- Bonobo has CLI execution.
- Bonobo has Graphviz for ETL job visualization.
- There is an official SQLAlchemy extension (in alpha).
Bubbles is another Python framework that you can use to run ETL. Unlike some other ETL frameworks, Bubbles uses metadata to describe pipelines as opposed to script-based. While Bubbles is written for Python, the author claims that it's not meant to be Python-exclusive in nature. A driving theme of Bubbles is that it's technologically agnostic, so you don't have to worry about working with or accessing data — just the transformation.
When does Bubbles make sense? If you need a rapid ETL setup that's technologically agnostic — giving you the freedom to focus solely on the ETL process.
Some things to note about Bubbles:
- Bubbles is still in the prototype phase.
- The primary draw to Bubbles is that it's abstract, making working directly on ETL a focus as opposed to learning about the query language.
Other ETL Tools (Libraries, Frameworks, and Other)
Don't worry! We're not going to ignore all of the other tools. There are simply too many Python (and other) ETL tools that handle ETL to really count. We tried to keep our list simple by including multiple popular ETL options that all have different use-cases. But, there are plenty of other tools that we could have mentioned.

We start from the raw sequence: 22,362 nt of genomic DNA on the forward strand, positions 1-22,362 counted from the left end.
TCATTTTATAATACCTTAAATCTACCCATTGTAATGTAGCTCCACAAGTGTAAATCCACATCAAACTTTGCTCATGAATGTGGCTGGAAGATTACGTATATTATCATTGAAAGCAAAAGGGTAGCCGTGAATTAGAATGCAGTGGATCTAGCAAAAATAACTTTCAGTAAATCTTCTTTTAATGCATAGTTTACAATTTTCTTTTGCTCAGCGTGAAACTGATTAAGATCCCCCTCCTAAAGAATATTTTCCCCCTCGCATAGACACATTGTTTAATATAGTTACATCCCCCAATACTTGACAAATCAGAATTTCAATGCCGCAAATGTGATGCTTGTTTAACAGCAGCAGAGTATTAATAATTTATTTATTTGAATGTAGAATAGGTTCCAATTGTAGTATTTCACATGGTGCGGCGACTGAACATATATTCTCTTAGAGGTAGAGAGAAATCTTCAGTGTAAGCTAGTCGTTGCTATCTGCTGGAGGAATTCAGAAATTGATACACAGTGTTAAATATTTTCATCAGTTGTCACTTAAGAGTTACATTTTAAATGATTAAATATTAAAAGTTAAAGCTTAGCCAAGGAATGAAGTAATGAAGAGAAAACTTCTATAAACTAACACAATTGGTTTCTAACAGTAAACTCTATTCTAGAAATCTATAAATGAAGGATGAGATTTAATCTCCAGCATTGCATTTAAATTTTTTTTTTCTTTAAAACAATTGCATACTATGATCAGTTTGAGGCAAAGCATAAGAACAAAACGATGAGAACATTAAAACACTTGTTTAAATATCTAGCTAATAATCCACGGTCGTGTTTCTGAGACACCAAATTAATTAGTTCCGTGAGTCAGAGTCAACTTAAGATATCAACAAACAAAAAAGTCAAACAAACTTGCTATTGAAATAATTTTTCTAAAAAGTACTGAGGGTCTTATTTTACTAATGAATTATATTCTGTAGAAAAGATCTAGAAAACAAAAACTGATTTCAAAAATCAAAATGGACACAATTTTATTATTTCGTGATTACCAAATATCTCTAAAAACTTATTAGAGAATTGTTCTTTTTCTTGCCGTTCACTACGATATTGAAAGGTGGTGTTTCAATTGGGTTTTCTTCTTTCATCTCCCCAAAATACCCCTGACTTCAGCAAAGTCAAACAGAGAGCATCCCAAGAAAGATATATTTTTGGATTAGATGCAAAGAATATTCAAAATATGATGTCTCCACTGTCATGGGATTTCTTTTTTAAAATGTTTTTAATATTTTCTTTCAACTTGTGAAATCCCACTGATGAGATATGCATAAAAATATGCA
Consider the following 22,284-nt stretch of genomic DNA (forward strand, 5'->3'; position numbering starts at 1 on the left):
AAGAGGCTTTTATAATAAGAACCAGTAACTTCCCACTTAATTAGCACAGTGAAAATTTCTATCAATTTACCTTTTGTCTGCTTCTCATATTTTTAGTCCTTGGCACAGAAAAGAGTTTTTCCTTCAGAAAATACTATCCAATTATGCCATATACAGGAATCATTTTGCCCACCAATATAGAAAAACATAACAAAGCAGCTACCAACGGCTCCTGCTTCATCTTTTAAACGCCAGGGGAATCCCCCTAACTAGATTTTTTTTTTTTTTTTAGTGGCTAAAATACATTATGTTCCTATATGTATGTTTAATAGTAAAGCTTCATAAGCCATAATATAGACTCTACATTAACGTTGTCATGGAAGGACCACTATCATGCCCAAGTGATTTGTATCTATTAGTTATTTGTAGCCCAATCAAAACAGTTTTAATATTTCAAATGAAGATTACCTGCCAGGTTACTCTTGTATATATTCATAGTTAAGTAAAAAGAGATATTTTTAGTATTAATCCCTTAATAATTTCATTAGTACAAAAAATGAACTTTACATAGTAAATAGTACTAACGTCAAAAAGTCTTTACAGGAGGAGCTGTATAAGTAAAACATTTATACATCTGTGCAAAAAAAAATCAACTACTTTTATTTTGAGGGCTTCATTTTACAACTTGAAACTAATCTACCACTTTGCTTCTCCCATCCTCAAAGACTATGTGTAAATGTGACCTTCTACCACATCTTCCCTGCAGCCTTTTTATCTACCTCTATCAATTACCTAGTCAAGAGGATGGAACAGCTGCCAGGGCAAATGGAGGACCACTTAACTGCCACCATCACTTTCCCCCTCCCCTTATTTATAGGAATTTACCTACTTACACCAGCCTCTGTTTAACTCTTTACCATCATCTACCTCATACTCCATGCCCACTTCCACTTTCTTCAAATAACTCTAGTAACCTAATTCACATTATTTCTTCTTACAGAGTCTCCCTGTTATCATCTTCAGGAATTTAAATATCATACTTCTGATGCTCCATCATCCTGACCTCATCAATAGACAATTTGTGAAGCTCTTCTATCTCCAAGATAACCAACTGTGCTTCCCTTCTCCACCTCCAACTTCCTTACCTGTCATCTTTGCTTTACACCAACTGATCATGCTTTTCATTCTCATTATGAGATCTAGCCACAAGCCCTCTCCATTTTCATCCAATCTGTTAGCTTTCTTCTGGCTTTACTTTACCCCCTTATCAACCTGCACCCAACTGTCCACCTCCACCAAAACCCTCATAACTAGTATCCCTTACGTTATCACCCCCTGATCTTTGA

In this section, we're going to list other popular ETL tools by language.
- BeautifulSoup: This Python tool pulls data out of webpages (XML, HTML). Has integrations with tons of ETL tools like petl.
- PyQuery: Also extracts data from webpages but with a jquery-like syntax.
- Blaze: This is an interface that queries data. Also, this is part of the "Blaze Ecosystem" which is a framework for an ETL process using Blaze, Dask, Datashape, DyND, and Odo.